Afghanistan War Factbox
The war in Afghanistan has lasted 17 years, earning the name “Forever War.” Here is a look at the history, facts and timeline of the conflict.
U.S. President George W. Bush announced the first strikes in Afghanistan one month after the terrorist attacks on America on Sept. 11, 2001. An international coalition launched the attack with the aim of toppling the ultraconservative regime of the Taliban that had provided sanctuary to the terrorist group al-Qaida, which was responsible for the 9/11 attacks. The coalition consisted of 136 countries around the world.
The war is still ongoing, 17 years after it began. In June 2010, it surpassed the Vietnam War as the longest war in U.S. history. Three presidential administrations have overseen the war, that of Presidents George W. Bush, Barack Obama and Donald Trump.
U.S. troop deployment:
There are about 14,000 U.S. troops in Afghanistan at the end of 2018, but about half of them are logisticians or trainers. When President Barack Obama took office, there were about 30,000 troops there. His surge more than tripled that number to more than 100,000 in 2011. In 2012, Obama began a draw-down which left about 8,500 troops at the end of his second term in 2016. President Donald Trump boosted the numbers to more than 14,000.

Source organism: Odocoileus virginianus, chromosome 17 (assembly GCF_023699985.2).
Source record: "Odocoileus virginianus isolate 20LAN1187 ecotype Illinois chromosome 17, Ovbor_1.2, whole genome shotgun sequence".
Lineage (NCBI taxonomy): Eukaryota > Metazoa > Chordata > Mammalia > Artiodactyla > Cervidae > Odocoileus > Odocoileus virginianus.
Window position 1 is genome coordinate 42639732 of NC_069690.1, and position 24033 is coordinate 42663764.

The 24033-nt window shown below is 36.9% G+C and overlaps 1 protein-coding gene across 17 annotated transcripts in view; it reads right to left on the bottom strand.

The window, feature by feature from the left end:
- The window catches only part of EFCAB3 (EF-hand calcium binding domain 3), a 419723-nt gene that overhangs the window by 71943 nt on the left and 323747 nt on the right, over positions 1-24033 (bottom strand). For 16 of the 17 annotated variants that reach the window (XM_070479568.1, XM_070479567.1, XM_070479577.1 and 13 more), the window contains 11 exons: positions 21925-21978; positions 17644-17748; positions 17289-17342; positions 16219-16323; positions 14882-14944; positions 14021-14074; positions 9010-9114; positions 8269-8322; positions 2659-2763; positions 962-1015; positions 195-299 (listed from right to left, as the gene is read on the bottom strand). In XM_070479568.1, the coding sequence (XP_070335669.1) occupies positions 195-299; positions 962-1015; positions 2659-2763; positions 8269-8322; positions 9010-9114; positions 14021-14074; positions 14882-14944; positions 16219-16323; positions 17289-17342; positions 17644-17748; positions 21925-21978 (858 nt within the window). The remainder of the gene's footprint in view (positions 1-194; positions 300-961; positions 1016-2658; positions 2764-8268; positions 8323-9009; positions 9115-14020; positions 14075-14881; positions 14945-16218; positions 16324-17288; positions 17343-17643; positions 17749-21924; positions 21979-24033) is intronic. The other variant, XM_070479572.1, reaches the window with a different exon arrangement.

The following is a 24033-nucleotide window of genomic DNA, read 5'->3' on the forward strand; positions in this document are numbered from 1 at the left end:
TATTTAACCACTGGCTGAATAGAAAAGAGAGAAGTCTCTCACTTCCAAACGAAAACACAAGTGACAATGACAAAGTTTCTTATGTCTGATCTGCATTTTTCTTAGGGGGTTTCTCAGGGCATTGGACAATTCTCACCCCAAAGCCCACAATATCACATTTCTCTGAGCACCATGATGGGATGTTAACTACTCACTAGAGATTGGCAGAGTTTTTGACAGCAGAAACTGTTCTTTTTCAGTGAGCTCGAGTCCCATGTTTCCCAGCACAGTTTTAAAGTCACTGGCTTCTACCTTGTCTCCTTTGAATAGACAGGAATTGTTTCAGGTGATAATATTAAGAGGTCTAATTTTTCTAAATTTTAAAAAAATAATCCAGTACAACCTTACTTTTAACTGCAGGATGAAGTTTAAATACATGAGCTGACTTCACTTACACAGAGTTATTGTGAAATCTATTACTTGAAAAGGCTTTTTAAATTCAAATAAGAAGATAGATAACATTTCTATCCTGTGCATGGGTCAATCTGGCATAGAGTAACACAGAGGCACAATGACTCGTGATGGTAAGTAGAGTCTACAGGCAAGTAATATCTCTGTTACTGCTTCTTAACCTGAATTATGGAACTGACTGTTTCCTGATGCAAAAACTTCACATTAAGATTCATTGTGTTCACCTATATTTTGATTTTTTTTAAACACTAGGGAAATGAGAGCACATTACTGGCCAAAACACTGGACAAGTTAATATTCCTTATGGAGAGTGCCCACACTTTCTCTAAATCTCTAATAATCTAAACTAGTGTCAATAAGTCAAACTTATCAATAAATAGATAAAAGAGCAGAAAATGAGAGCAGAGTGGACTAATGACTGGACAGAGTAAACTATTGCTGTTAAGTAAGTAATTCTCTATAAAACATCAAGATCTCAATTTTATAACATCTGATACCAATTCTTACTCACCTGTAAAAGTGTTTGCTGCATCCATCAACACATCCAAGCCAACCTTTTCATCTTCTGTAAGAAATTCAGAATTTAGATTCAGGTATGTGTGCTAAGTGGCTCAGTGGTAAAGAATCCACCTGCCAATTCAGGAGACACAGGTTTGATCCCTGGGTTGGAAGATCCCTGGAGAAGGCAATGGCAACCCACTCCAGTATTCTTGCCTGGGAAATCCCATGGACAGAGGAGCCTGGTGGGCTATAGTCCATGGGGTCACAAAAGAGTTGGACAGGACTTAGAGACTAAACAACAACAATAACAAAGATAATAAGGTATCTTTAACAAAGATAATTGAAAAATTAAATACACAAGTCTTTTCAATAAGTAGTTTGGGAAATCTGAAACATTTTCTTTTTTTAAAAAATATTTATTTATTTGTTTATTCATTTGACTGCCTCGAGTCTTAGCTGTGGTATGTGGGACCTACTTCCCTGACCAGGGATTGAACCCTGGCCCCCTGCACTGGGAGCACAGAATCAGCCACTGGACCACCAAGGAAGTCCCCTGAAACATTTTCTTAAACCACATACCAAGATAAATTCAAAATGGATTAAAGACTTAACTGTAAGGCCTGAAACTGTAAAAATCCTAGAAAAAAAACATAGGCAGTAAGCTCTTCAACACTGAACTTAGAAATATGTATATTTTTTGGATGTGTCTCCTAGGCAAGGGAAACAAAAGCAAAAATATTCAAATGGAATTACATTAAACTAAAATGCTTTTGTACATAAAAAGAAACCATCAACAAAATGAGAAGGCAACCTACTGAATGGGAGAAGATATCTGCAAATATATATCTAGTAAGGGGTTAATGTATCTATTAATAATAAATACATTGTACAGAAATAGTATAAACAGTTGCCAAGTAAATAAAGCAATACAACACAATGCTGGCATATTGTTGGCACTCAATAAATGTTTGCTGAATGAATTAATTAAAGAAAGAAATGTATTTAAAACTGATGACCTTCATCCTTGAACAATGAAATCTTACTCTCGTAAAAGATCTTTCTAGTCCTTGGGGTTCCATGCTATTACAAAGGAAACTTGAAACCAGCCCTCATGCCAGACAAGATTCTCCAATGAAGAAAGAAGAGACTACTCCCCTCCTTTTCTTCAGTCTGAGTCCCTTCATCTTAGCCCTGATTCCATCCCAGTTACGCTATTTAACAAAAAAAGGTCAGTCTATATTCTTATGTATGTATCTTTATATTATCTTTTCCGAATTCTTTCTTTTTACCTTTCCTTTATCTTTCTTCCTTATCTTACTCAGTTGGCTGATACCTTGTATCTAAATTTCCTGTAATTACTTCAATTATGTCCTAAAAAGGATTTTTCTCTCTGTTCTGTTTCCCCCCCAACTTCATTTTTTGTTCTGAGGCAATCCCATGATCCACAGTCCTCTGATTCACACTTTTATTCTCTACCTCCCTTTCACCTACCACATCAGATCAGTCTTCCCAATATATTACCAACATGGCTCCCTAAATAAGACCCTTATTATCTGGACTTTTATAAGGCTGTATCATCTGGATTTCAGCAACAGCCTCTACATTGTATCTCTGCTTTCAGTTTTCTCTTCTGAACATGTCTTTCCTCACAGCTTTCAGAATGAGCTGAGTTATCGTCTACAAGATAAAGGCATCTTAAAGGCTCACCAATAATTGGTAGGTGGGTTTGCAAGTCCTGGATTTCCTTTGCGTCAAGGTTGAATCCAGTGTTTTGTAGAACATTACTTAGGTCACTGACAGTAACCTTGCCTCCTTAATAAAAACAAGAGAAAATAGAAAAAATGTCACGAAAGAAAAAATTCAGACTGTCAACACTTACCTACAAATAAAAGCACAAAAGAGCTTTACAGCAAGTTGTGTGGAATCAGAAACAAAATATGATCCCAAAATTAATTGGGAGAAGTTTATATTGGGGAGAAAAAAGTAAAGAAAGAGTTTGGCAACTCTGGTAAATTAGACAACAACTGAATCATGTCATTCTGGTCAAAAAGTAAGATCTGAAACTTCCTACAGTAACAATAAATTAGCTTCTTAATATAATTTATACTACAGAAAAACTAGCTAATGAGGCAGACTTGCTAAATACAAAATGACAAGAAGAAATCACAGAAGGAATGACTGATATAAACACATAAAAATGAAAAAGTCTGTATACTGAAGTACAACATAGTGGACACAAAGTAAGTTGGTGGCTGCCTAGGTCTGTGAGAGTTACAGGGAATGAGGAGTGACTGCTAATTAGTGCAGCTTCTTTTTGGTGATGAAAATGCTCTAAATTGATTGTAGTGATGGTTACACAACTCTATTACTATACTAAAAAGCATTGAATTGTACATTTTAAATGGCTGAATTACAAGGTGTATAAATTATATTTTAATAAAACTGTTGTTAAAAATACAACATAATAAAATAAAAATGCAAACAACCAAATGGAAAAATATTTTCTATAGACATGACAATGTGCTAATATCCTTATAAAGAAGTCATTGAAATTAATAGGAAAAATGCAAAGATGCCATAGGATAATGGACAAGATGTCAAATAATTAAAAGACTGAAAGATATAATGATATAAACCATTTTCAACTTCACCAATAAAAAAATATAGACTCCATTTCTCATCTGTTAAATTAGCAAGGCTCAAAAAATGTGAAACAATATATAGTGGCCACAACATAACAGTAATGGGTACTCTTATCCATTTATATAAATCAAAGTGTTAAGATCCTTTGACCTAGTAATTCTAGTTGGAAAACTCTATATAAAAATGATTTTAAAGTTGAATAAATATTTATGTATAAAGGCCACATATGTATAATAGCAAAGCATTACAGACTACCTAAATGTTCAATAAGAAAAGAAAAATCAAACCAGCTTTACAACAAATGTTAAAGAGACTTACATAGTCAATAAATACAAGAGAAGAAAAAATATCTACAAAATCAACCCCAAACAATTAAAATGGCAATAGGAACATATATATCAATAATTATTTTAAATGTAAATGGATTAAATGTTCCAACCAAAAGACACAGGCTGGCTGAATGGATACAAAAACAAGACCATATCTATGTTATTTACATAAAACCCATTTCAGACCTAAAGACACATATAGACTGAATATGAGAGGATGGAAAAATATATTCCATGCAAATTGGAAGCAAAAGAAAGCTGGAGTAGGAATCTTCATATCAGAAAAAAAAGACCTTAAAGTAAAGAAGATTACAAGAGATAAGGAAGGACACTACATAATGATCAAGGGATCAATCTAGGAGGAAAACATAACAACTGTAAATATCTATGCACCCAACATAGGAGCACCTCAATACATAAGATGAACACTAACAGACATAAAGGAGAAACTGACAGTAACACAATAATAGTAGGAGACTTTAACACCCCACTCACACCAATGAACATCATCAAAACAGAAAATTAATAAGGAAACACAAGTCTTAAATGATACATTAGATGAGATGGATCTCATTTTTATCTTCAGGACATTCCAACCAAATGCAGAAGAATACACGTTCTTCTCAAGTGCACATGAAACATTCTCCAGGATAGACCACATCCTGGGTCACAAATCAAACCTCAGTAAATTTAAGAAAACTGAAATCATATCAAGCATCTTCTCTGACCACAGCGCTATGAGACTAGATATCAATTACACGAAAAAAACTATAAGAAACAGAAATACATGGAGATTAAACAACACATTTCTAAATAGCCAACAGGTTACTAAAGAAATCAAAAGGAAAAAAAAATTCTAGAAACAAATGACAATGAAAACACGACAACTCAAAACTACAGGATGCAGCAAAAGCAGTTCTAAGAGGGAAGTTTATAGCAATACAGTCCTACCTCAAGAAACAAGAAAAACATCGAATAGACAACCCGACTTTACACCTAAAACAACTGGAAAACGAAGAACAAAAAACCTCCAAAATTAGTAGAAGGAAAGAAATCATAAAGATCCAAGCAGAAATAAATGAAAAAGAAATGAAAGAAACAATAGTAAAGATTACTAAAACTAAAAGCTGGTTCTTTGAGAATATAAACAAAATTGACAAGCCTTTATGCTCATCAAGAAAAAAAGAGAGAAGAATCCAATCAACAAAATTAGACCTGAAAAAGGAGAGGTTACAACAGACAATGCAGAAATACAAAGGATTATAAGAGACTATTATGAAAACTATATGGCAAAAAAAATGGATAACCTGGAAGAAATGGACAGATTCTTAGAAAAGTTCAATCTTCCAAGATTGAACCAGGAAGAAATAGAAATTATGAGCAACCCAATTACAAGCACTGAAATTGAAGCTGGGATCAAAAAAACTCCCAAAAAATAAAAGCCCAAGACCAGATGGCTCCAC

Costs of war
More than 2,400 U.S. troops have died in the Afghan War since 2001. The deadliest year was 2010, with 499 American casualties and a total coalition loss of 711 lives. According to the United Nations, tens of thousands of Afghan civilians have also been killed since the war began. The first six months of 2018 were the deadliest since 2009, when the U.N. started keeping record of civilian casualties, with 1,692 deaths. Another 3,430 civilians were injured in the same period.
The Pentagon said in February that the war was costing the American people $45 billion per year, including $5 billion for Afghan forces, $13 billion for U.S. forces inside Afghanistan, some $780 million for economic aid and much of the rest for logistical support. From 2010 to 2012 at the height of the U.S. deployment, when there were more than 100,000 troops in Afghanistan, the cost surpassed $100 billion each year.